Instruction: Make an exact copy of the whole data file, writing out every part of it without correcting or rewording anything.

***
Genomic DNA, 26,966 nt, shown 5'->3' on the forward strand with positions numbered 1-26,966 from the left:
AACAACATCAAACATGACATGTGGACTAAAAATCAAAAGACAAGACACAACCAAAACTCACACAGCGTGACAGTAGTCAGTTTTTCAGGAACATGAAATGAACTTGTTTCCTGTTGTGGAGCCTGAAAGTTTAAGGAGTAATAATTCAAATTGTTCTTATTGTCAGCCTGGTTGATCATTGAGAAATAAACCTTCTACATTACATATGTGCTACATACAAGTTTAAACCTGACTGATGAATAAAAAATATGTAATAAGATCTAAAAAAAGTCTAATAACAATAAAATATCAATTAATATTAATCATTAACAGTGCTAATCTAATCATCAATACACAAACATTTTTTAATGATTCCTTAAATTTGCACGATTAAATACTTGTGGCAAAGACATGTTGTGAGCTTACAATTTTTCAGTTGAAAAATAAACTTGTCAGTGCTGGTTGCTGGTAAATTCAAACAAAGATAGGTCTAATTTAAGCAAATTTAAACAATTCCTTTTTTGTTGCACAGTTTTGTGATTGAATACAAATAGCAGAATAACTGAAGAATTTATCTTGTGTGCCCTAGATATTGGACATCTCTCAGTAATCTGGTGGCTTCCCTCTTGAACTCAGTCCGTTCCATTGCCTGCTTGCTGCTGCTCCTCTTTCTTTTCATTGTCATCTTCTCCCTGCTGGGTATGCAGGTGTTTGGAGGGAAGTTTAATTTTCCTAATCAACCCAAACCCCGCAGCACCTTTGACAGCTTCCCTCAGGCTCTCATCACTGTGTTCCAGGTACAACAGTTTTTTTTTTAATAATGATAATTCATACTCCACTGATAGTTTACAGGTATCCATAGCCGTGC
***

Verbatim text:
Genomic DNA, 26,966 nt, shown 5'->3' on the forward strand with positions numbered 1-26,966 from the left:
AACAACATCAAACATGACATGTGGACTAAAAATCAAAAGACAAGACACAACCAAAACTCACACAGCGTGACAGTAGTCAGTTTTTCAGGAACATGAAATGAACTTGTTTCCTGTTGTGGAGCCTGAAAGTTTAAGGAGTAATAATTCAAATTGTTCTTATTGTCAGCCTGGTTGATCATTGAGAAATAAACCTTCTACATTACATATGTGCTACATACAAGTTTAAACCTGACTGATGAATAAAAAATATGTAATAAGATCTAAAAAAAGTCTAATAACAATAAAATATCAATTAATATTAATCATTAACAGTGCTAATCTAATCATCAATACACAAACATTTTTTAATGATTCCTTAAATTTGCACGATTAAATACTTGTGGCAAAGACATGTTGTGAGCTTACAATTTTTCAGTTGAAAAATAAACTTGTCAGTGCTGGTTGCTGGTAAATTCAAACAAAGATAGGTCTAATTTAAGCAAATTTAAACAATTCCTTTTTTGTTGCACAGTTTTGTGATTGAATACAAATAGCAGAATAACTGAAGAATTTATCTTGTGTGCCCTAGATATTGGACATCTCTCAGTAATCTGGTGGCTTCCCTCTTGAACTCAGTCCGTTCCATTGCCTGCTTGCTGCTGCTCCTCTTTCTTTTCATTGTCATCTTCTCCCTGCTGGGTATGCAGGTGTTTGGAGGGAAGTTTAATTTTCCTAATCAACCCAAACCCCGCAGCACCTTTGACAGCTTCCCTCAGGCTCTCATCACTGTGTTCCAGGTACAACAGTTTTTTTTTTAATAATGATAATTCATACTCCACTGATAGTTTACAGGTATCCATAGCCGTGC